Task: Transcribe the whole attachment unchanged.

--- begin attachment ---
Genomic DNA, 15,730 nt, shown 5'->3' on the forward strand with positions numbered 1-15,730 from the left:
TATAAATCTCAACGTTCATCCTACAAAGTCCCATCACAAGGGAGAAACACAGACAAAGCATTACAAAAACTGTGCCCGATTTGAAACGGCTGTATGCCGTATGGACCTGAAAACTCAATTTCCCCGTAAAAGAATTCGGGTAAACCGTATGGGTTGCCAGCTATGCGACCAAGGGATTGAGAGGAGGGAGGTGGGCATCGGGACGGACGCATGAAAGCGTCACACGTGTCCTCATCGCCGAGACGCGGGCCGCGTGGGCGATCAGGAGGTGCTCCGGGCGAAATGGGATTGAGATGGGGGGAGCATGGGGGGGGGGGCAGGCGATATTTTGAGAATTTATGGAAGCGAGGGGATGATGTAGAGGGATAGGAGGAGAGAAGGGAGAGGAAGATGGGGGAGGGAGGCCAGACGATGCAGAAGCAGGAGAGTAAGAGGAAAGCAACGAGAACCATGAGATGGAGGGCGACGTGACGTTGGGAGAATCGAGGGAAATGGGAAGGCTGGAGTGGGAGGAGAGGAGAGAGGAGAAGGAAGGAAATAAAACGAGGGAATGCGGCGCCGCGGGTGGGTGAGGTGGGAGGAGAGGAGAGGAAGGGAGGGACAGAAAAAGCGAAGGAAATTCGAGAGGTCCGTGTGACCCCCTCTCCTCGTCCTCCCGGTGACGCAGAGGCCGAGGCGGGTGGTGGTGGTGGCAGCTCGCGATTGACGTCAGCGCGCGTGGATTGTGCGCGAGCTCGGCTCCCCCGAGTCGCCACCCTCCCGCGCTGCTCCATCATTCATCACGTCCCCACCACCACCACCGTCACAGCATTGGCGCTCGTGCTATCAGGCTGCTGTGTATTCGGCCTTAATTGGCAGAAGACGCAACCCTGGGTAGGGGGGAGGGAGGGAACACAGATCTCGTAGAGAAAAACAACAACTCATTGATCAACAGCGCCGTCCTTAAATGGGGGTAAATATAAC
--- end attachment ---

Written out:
Genomic DNA, 15,730 nt, shown 5'->3' on the forward strand with positions numbered 1-15,730 from the left:
TATAAATCTCAACGTTCATCCTACAAAGTCCCATCACAAGGGAGAAACACAGACAAAGCATTACAAAAACTGTGCCCGATTTGAAACGGCTGTATGCCGTATGGACCTGAAAACTCAATTTCCCCGTAAAAGAATTCGGGTAAACCGTATGGGTTGCCAGCTATGCGACCAAGGGATTGAGAGGAGGGAGGTGGGCATCGGGACGGACGCATGAAAGCGTCACACGTGTCCTCATCGCCGAGACGCGGGCCGCGTGGGCGATCAGGAGGTGCTCCGGGCGAAATGGGATTGAGATGGGGGGAGCATGGGGGGGGGGGCAGGCGATATTTTGAGAATTTATGGAAGCGAGGGGATGATGTAGAGGGATAGGAGGAGAGAAGGGAGAGGAAGATGGGGGAGGGAGGCCAGACGATGCAGAAGCAGGAGAGTAAGAGGAAAGCAACGAGAACCATGAGATGGAGGGCGACGTGACGTTGGGAGAATCGAGGGAAATGGGAAGGCTGGAGTGGGAGGAGAGGAGAGAGGAGAAGGAAGGAAATAAAACGAGGGAATGCGGCGCCGCGGGTGGGTGAGGTGGGAGGAGAGGAGAGGAAGGGAGGGACAGAAAAAGCGAAGGAAATTCGAGAGGTCCGTGTGACCCCCTCTCCTCGTCCTCCCGGTGACGCAGAGGCCGAGGCGGGTGGTGGTGGTGGCAGCTCGCGATTGACGTCAGCGCGCGTGGATTGTGCGCGAGCTCGGCTCCCCCGAGTCGCCACCCTCCCGCGCTGCTCCATCATTCATCACGTCCCCACCACCACCACCGTCACAGCATTGGCGCTCGTGCTATCAGGCTGCTGTGTATTCGGCCTTAATTGGCAGAAGACGCAACCCTGGGTAGGGGGGAGGGAGGGAACACAGATCTCGTAGAGAAAAACAACAACTCATTGATCAACAGCGCCGTCCTTAAATGGGGGTAAATATAAC